As an aside, but relevant to the subject, I’ve had to deal with another way this business model operates in the minds of the student “consumer.” One of my students, close to the end of the semester, realized she would likely end up with a “D” for the course. “What do you mean I’m getting a “D?” she shouted. “I’ve paid for this course.” She was incredulous, demonstrating how thoroughly we’ve absorbed this retail mentality in the academy.
When scholars develop and disseminate new ideas by means of their research, they can be accused of giving offense. One need not be a scholar, though, to be accused.
Irshad Manji, a Canadian, openly-gay Muslim, author, activist, and director of the Moral Courage Project (www.irshadmanji.com) writes in her book, ALLAH, LIBERTY AND LOVE, “…being offended is not synonymous with being discriminated against.” Irshad thinks Muslims would be well-served to rediscover ijtihad, “Islam’s own tradition of dissenting, reasoning and reinterpreting.” Moral courage is “the willingness to speak truth to power within your community for the sake of a greater good.” Ask questions. Think critically. Practice ijtihad.
Through her work both inside and outside the Muslim community, Irshad discovered that, on the one hand, Muslims fear dishonoring their community by going against traditional beliefs should they express opinions that differ from accepted norms. On the other hand, non-Muslims fear coming off as bigots should they question practices happening in the name of Islam. In both cases, silence takes center stage in the face of heinous crimes such as honor killings. Muslims are afraid to be critical about their cultural traditions, and non-Muslims are afraid of being critical in this age of multiculturalism where one’s culture is often viewed as untouchable. Rather than “offend,” many choose to be silent.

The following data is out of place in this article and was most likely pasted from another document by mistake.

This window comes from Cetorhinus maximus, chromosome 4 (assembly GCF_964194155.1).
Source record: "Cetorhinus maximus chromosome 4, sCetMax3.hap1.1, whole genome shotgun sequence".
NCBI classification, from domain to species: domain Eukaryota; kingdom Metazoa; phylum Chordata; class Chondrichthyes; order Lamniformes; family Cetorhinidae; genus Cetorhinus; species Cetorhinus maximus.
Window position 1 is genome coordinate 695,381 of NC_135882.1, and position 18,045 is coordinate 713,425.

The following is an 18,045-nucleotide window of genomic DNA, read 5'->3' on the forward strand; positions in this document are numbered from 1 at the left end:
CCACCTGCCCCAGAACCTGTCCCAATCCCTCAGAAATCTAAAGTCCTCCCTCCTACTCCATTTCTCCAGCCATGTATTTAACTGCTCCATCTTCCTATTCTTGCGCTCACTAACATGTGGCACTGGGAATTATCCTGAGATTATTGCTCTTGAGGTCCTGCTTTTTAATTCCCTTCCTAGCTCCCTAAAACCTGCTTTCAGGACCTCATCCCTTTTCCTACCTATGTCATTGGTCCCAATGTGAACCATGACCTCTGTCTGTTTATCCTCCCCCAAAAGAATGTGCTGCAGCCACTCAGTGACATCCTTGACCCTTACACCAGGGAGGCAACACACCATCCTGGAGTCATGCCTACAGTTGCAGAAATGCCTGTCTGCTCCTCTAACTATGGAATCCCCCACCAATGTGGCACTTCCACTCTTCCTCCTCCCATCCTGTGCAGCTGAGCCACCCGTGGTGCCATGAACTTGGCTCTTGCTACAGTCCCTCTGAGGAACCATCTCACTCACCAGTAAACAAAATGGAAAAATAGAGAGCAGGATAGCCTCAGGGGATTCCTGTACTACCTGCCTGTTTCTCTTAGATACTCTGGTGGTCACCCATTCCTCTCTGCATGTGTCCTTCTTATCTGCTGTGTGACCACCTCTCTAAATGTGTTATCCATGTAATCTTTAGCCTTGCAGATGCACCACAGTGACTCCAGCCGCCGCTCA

Irshad tells of a professor at the University of London who said, “If you’re able to predict that something will upset sensitivities, don’t do it.” Irshad disagreed. “His preemptive politeness inoculates people against unspoken prejudices.” When the professor admitted that he sympathized “with the murderous rage of Muslims,” Irshad realized he was “feeling” offended with questions that threatened him and his community. His “feeling” of offense had taken on the stature of a substantive argument much like the mentality that silenced Sahar Habib.
This tension spills over, of course, into our everyday experience. You can hear it when someone complains they are offended because they can’t wish people Merry Christmas anymore. That feeling of offense is a perception that can take on the stature of a substantive argument rather than something to be unpacked, examined, questioned, and discussed. All too often, though, it seems we’d rather be “offended” than stretched beyond our prejudices.
Esther Nelson is an adjunct professor at Virginia Commonwealth University, Richmond, Va. She has taught courses on Human Spirituality, Global Ethics, Christian-Muslim Relations, and Religions of the World, but focuses on her favorite course, Women in Islam. She is the co-author (with Nasr Abu Zaid) of Voice of an Exile: Reflections on Islam and the co-author (with Kristen Swenson) of What is Religious Studies? : A Journey of Inquiry.